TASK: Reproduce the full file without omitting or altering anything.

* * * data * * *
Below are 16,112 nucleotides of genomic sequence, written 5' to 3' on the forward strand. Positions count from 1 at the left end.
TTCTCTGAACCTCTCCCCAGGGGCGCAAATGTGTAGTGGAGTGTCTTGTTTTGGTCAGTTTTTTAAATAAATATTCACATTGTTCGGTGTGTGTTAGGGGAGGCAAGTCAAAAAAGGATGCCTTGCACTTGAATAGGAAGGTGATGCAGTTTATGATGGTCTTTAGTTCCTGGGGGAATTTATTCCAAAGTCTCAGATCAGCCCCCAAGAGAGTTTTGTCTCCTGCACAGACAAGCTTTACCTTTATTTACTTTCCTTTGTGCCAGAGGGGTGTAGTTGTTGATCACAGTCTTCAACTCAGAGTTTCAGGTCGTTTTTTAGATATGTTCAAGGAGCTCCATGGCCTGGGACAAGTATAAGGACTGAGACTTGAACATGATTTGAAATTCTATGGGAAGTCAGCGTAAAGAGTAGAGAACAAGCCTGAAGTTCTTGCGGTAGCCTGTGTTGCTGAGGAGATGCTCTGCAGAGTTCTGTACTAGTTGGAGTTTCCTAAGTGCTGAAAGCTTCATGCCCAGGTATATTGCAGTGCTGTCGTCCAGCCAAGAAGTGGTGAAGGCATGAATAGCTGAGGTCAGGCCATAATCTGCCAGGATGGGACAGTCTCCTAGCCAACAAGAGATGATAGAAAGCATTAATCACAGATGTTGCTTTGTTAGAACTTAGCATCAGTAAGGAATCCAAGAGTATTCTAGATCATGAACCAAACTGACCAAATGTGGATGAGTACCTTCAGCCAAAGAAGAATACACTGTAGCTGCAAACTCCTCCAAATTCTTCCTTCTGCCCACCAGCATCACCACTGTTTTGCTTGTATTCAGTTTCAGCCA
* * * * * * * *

Below are 16,112 nucleotides of genomic sequence, written 5' to 3' on the forward strand. Positions count from 1 at the left end.
TTCTCTGAACCTCTCCCCAGGGGCGCAAATGTGTAGTGGAGTGTCTTGTTTTGGTCAGTTTTTTAAATAAATATTCACATTGTTCGGTGTGTGTTAGGGGAGGCAAGTCAAAAAAGGATGCCTTGCACTTGAATAGGAAGGTGATGCAGTTTATGATGGTCTTTAGTTCCTGGGGGAATTTATTCCAAAGTCTCAGATCAGCCCCCAAGAGAGTTTTGTCTCCTGCACAGACAAGCTTTACCTTTATTTACTTTCCTTTGTGCCAGAGGGGTGTAGTTGTTGATCACAGTCTTCAACTCAGAGTTTCAGGTCGTTTTTTAGATATGTTCAAGGAGCTCCATGGCCTGGGACAAGTATAAGGACTGAGACTTGAACATGATTTGAAATTCTATGGGAAGTCAGCGTAAAGAGTAGAGAACAAGCCTGAAGTTCTTGCGGTAGCCTGTGTTGCTGAGGAGATGCTCTGCAGAGTTCTGTACTAGTTGGAGTTTCCTAAGTGCTGAAAGCTTCATGCCCAGGTATATTGCAGTGCTGTCGTCCAGCCAAGAAGTGGTGAAGGCATGAATAGCTGAGGTCAGGCCATAATCTGCCAGGATGGGACAGTCTCCTAGCCAACAAGAGATGATAGAAAGCATTAATCACAGATGTTGCTTTGTTAGAACTTAGCATCAGTAAGGAATCCAAGAGTATTCTAGATCATGAACCAAACTGACCAAATGTGGATGAGTACCTTCAGCCAAAGAAGAATACACTGTAGCTGCAAACTCCTCCAAATTCTTCCTTCTGCCCACCAGCATCACCACTGTTTTGCTTGTATTCAGTTTCAGCCA